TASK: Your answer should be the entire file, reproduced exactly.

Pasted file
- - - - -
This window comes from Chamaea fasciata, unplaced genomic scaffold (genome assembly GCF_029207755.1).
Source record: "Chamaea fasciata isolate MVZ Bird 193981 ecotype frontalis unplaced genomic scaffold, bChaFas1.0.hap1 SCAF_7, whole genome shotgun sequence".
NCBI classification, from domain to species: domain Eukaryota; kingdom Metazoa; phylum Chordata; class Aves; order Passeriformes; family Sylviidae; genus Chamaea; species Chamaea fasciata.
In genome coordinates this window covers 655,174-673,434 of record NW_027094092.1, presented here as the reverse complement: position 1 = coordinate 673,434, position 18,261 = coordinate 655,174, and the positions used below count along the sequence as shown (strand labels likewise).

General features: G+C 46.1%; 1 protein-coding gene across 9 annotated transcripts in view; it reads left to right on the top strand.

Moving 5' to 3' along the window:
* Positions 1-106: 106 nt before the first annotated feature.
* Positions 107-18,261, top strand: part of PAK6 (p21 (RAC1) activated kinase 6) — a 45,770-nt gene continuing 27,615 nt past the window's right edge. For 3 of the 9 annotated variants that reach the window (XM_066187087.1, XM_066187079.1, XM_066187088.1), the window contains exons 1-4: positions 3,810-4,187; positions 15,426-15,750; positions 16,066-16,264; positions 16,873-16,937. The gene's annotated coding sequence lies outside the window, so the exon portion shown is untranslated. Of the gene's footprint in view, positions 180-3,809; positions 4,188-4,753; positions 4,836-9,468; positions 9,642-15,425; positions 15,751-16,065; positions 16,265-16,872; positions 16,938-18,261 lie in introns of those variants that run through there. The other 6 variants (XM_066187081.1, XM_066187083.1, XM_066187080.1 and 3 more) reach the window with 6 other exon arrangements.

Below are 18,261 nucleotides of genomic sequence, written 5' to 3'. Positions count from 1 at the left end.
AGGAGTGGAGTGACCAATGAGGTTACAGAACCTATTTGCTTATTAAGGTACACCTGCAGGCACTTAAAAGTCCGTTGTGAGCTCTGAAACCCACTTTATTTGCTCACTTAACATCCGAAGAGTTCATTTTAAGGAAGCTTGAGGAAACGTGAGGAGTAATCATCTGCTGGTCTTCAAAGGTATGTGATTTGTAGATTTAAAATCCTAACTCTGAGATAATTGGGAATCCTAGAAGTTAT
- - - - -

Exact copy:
This window comes from Chamaea fasciata, unplaced genomic scaffold (genome assembly GCF_029207755.1).
Source record: "Chamaea fasciata isolate MVZ Bird 193981 ecotype frontalis unplaced genomic scaffold, bChaFas1.0.hap1 SCAF_7, whole genome shotgun sequence".
NCBI classification, from domain to species: domain Eukaryota; kingdom Metazoa; phylum Chordata; class Aves; order Passeriformes; family Sylviidae; genus Chamaea; species Chamaea fasciata.
In genome coordinates this window covers 655,174-673,434 of record NW_027094092.1, presented here as the reverse complement: position 1 = coordinate 673,434, position 18,261 = coordinate 655,174, and the positions used below count along the sequence as shown (strand labels likewise).

General features: G+C 46.1%; 1 protein-coding gene across 9 annotated transcripts in view; it reads left to right on the top strand.

Moving 5' to 3' along the window:
* Positions 1-106: 106 nt before the first annotated feature.
* Positions 107-18,261, top strand: part of PAK6 (p21 (RAC1) activated kinase 6) — a 45,770-nt gene continuing 27,615 nt past the window's right edge. For 3 of the 9 annotated variants that reach the window (XM_066187087.1, XM_066187079.1, XM_066187088.1), the window contains exons 1-4: positions 3,810-4,187; positions 15,426-15,750; positions 16,066-16,264; positions 16,873-16,937. The gene's annotated coding sequence lies outside the window, so the exon portion shown is untranslated. Of the gene's footprint in view, positions 180-3,809; positions 4,188-4,753; positions 4,836-9,468; positions 9,642-15,425; positions 15,751-16,065; positions 16,265-16,872; positions 16,938-18,261 lie in introns of those variants that run through there. The other 6 variants (XM_066187081.1, XM_066187083.1, XM_066187080.1 and 3 more) reach the window with 6 other exon arrangements.

Below are 18,261 nucleotides of genomic sequence, written 5' to 3'. Positions count from 1 at the left end.
AGGAGTGGAGTGACCAATGAGGTTACAGAACCTATTTGCTTATTAAGGTACACCTGCAGGCACTTAAAAGTCCGTTGTGAGCTCTGAAACCCACTTTATTTGCTCACTTAACATCCGAAGAGTTCATTTTAAGGAAGCTTGAGGAAACGTGAGGAGTAATCATCTGCTGGTCTTCAAAGGTATGTGATTTGTAGATTTAAAATCCTAACTCTGAGATAATTGGGAATCCTAGAAGTTAT